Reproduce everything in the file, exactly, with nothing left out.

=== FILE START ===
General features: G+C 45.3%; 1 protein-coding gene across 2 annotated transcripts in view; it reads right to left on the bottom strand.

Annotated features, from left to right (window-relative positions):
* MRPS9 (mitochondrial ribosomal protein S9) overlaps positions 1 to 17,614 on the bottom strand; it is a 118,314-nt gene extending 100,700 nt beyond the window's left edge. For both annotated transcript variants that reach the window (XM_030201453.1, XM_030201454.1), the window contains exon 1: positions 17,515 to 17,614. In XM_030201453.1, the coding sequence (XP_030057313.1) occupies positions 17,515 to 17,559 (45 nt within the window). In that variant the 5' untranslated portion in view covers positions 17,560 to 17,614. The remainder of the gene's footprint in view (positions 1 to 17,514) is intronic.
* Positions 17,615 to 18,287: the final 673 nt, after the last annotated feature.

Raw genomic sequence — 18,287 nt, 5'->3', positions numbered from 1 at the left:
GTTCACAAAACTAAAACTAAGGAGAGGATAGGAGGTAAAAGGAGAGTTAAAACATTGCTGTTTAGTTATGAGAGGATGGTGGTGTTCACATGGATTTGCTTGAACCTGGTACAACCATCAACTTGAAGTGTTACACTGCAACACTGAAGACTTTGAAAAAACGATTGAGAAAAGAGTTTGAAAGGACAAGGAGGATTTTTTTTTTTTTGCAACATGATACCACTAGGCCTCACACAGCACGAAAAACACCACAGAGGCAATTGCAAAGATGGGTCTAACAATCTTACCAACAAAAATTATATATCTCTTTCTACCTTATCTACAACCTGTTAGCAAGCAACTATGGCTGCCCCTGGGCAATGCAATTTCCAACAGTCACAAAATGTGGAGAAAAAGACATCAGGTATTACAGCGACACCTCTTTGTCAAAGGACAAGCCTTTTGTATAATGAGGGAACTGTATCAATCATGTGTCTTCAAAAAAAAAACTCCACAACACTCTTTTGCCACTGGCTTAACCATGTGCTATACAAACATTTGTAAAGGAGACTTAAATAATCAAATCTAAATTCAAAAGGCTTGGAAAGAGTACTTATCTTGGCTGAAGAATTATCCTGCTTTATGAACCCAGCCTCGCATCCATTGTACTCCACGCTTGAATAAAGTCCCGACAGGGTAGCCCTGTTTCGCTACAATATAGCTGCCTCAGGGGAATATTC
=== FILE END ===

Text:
General features: G+C 45.3%; 1 protein-coding gene across 2 annotated transcripts in view; it reads right to left on the bottom strand.

Annotated features, from left to right (window-relative positions):
* MRPS9 (mitochondrial ribosomal protein S9) overlaps positions 1 to 17,614 on the bottom strand; it is a 118,314-nt gene extending 100,700 nt beyond the window's left edge. For both annotated transcript variants that reach the window (XM_030201453.1, XM_030201454.1), the window contains exon 1: positions 17,515 to 17,614. In XM_030201453.1, the coding sequence (XP_030057313.1) occupies positions 17,515 to 17,559 (45 nt within the window). In that variant the 5' untranslated portion in view covers positions 17,560 to 17,614. The remainder of the gene's footprint in view (positions 1 to 17,514) is intronic.
* Positions 17,615 to 18,287: the final 673 nt, after the last annotated feature.

Raw genomic sequence — 18,287 nt, 5'->3', positions numbered from 1 at the left:
GTTCACAAAACTAAAACTAAGGAGAGGATAGGAGGTAAAAGGAGAGTTAAAACATTGCTGTTTAGTTATGAGAGGATGGTGGTGTTCACATGGATTTGCTTGAACCTGGTACAACCATCAACTTGAAGTGTTACACTGCAACACTGAAGACTTTGAAAAAACGATTGAGAAAAGAGTTTGAAAGGACAAGGAGGATTTTTTTTTTTTTGCAACATGATACCACTAGGCCTCACACAGCACGAAAAACACCACAGAGGCAATTGCAAAGATGGGTCTAACAATCTTACCAACAAAAATTATATATCTCTTTCTACCTTATCTACAACCTGTTAGCAAGCAACTATGGCTGCCCCTGGGCAATGCAATTTCCAACAGTCACAAAATGTGGAGAAAAAGACATCAGGTATTACAGCGACACCTCTTTGTCAAAGGACAAGCCTTTTGTATAATGAGGGAACTGTATCAATCATGTGTCTTCAAAAAAAAAACTCCACAACACTCTTTTGCCACTGGCTTAACCATGTGCTATACAAACATTTGTAAAGGAGACTTAAATAATCAAATCTAAATTCAAAAGGCTTGGAAAGAGTACTTATCTTGGCTGAAGAATTATCCTGCTTTATGAACCCAGCCTCGCATCCATTGTACTCCACGCTTGAATAAAGTCCCGACAGGGTAGCCCTGTTTCGCTACAATATAGCTGCCTCAGGGGAATATTC